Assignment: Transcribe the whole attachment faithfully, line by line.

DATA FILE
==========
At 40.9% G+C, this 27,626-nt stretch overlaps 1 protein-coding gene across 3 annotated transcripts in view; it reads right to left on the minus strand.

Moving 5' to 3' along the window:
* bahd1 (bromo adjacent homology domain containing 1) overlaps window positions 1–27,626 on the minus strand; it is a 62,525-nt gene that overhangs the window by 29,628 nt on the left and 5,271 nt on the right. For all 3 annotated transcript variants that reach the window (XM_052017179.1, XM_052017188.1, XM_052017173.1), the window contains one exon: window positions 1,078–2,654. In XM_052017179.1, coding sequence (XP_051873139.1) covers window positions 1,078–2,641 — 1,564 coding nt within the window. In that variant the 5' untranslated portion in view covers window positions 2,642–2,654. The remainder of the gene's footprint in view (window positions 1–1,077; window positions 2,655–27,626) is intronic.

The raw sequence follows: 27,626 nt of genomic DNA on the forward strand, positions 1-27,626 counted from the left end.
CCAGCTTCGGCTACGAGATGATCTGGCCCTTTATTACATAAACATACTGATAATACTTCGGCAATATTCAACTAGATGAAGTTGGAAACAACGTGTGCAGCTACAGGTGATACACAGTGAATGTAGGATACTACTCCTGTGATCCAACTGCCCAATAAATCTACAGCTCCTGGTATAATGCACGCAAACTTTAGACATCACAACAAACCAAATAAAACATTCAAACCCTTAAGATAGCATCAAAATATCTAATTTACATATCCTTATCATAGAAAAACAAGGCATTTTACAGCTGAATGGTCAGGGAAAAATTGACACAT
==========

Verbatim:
At 40.9% G+C, this 27,626-nt stretch overlaps 1 protein-coding gene across 3 annotated transcripts in view; it reads right to left on the minus strand.

Moving 5' to 3' along the window:
* bahd1 (bromo adjacent homology domain containing 1) overlaps window positions 1–27,626 on the minus strand; it is a 62,525-nt gene that overhangs the window by 29,628 nt on the left and 5,271 nt on the right. For all 3 annotated transcript variants that reach the window (XM_052017179.1, XM_052017188.1, XM_052017173.1), the window contains one exon: window positions 1,078–2,654. In XM_052017179.1, coding sequence (XP_051873139.1) covers window positions 1,078–2,641 — 1,564 coding nt within the window. In that variant the 5' untranslated portion in view covers window positions 2,642–2,654. The remainder of the gene's footprint in view (window positions 1–1,077; window positions 2,655–27,626) is intronic.

The raw sequence follows: 27,626 nt of genomic DNA on the forward strand, positions 1-27,626 counted from the left end.
CCAGCTTCGGCTACGAGATGATCTGGCCCTTTATTACATAAACATACTGATAATACTTCGGCAATATTCAACTAGATGAAGTTGGAAACAACGTGTGCAGCTACAGGTGATACACAGTGAATGTAGGATACTACTCCTGTGATCCAACTGCCCAATAAATCTACAGCTCCTGGTATAATGCACGCAAACTTTAGACATCACAACAAACCAAATAAAACATTCAAACCCTTAAGATAGCATCAAAATATCTAATTTACATATCCTTATCATAGAAAAACAAGGCATTTTACAGCTGAATGGTCAGGGAAAAATTGACACAT